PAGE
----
The Courage to Drive

Tuesday, March 11, 2014

Every time we passed an armed security guard on the corner, I had to resist the urge to duck. Ducking would imply that I knew our actions were illegal; not ducking meant I could at least play dumb, like I didn't know the rules.

My Saudi friend looked nervous in the driver's seat; I could see it even though her face was veiled. Her gloved hands trembled a little at the wheel, and her foot was so hesitant at the gas pedal that I don't think we ever made it above 25 mph. I'd never seen anyone handle a car with such caution.

It was warranted, though. If we got pulled over, I wasn't sure what would happen to us. We were driving on a compound smack in the middle of the Saudi desert. Women are denied the right to drive in Saudi Arabia--and before you gloss over that last sentence, let me just ask you to imagine what it would be like if someone took away your car keys and driver's license tomorrow. How would you get to work? Take your kids to the park or drop them at school? Shop at a grocery store, pick up a prescription, visit a friend, get to the airport, go to the library? Did I mention there's no bus, train or light rail? Oh, and even if you can afford a taxi, they won't pick you up if you try to flag one down?

Of all the restrictions placed on Saudi women, I consider this one of the most cruel. This isn't a simple restriction. It transforms a home into a cell and deems your husband, brothers and father the keeper of the keys. Without them, you don't leave. This restriction is a jail sentence.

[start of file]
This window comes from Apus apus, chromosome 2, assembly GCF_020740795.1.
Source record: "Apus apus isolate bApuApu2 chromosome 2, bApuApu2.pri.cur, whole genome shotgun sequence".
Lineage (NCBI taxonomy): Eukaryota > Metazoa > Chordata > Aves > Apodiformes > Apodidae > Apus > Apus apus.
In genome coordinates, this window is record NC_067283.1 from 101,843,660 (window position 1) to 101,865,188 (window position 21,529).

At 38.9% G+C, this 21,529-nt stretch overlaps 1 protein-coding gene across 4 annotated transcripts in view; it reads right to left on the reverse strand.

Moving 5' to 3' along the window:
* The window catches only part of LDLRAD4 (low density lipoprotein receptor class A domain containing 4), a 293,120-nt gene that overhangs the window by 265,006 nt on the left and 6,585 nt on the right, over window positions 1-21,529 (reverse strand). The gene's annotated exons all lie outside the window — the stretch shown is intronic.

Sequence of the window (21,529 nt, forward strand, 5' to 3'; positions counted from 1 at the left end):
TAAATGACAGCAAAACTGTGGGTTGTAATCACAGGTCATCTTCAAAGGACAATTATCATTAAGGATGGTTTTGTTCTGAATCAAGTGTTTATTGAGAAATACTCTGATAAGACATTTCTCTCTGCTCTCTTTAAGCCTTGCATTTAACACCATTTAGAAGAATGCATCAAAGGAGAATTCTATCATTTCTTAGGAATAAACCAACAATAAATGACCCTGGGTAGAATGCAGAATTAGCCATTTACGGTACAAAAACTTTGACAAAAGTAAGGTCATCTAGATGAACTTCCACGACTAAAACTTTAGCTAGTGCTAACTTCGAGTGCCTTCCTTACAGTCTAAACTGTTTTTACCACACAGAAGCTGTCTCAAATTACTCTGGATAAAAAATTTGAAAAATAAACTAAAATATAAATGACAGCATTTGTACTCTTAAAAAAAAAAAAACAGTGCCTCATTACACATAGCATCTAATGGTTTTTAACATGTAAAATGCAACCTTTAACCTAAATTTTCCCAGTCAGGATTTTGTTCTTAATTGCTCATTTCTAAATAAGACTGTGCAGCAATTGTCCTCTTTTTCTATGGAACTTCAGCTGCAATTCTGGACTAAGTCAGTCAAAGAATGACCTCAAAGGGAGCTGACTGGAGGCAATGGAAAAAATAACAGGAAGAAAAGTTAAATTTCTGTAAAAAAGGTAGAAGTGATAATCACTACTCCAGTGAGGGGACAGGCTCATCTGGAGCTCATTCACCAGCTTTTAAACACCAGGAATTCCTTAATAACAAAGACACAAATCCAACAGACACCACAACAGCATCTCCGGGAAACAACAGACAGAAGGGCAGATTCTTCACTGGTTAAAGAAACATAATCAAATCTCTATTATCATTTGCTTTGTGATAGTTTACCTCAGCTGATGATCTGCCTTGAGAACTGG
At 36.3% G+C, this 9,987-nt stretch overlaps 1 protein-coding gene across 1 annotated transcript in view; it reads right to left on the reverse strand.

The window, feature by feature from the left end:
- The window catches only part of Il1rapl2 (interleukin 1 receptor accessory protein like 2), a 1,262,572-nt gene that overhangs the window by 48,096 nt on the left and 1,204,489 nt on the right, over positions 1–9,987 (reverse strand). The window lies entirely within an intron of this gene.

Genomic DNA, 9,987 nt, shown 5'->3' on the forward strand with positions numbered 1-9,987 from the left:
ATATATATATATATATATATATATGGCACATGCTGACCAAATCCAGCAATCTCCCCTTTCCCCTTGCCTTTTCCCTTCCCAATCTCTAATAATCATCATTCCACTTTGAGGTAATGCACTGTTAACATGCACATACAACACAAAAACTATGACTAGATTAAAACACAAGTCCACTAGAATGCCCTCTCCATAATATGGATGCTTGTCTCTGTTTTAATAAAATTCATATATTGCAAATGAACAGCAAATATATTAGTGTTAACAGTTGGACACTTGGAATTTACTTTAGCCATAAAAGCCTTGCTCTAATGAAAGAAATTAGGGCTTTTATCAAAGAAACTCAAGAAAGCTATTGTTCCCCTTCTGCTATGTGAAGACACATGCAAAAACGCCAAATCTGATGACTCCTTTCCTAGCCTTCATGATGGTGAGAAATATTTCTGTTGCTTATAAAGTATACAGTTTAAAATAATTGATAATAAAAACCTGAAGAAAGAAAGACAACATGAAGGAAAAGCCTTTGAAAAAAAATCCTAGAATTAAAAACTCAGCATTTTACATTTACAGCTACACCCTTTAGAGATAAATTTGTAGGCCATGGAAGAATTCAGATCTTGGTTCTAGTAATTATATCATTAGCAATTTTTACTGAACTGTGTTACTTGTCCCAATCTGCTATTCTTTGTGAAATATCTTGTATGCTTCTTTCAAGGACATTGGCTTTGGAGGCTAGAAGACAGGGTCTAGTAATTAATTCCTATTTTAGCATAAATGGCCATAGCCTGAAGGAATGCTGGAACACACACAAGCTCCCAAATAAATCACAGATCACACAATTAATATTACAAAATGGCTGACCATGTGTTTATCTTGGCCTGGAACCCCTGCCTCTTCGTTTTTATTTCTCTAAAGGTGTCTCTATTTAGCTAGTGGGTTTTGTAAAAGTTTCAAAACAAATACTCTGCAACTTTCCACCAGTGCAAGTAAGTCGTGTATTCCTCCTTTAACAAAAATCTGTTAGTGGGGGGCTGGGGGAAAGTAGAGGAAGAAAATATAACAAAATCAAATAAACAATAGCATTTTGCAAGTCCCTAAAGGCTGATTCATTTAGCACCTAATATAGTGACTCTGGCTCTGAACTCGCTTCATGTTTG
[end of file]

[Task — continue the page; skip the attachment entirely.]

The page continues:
On the compound, however, rules were different. The Saudi government knows that international women won't put up with such unreasonable restrictions, so women are allowed to drive on campus--provided they have a driver's license from their own country. Since Saudi women are denied licenses, though, this meant that Saudi women had to watch as women from other countries were granted rights in their own country that they, themselves, were denied. The unfairness was enough to make you scream.

Or enough to make you pick up the keys, and learn how to drive.

That's what my friend did.

She was really good at it.

I admire these Saudi women who today publicly get behind the wheel, and declare themselves capable of freedom. I would like to learn from them what it means to look status quo in the face and declare it unacceptable.

There is no government dictating to me where I may or may not travel on my own. But of course I submit to my own status quo: a little voice in my head that tells me I can't. When everyone around you lives a certain kind of life, imagining another kind is the first big step. Before you can change a status quo, you have to realize that it could be different from how it has always looked in the past.

I would like to get behind the wheel of my life, and drive.



  1. I'm glad you joined this week, Beth! Thanks for the encouragement to look the little voice in my head in the face and challenge my status quo.

  2. I love this. You did a fabulous job with the writing, and it was a fast dive for the reader right into the culture. I follow a group on fb that is activists for Saudi women to drive. Driving is one of my FAVORITE things, not just for convenience, but for life (as I'll talk about if I get a post done this week). This really made me think about perspective and everything else. So glad you joined us!

  3. I cannot even imagine what it would be like to live under those conditions. There are so many things about American culture that have seeped into me. Things I don't even question. I am so thankful that you wrote and shared this post, because it challenges my thinking. Your story was beautifully written and wonderfully challenging!

  4. Wow. The things we take for granted! The drive to drive...nice. I pray each of us can face our personal challenges with that much courage!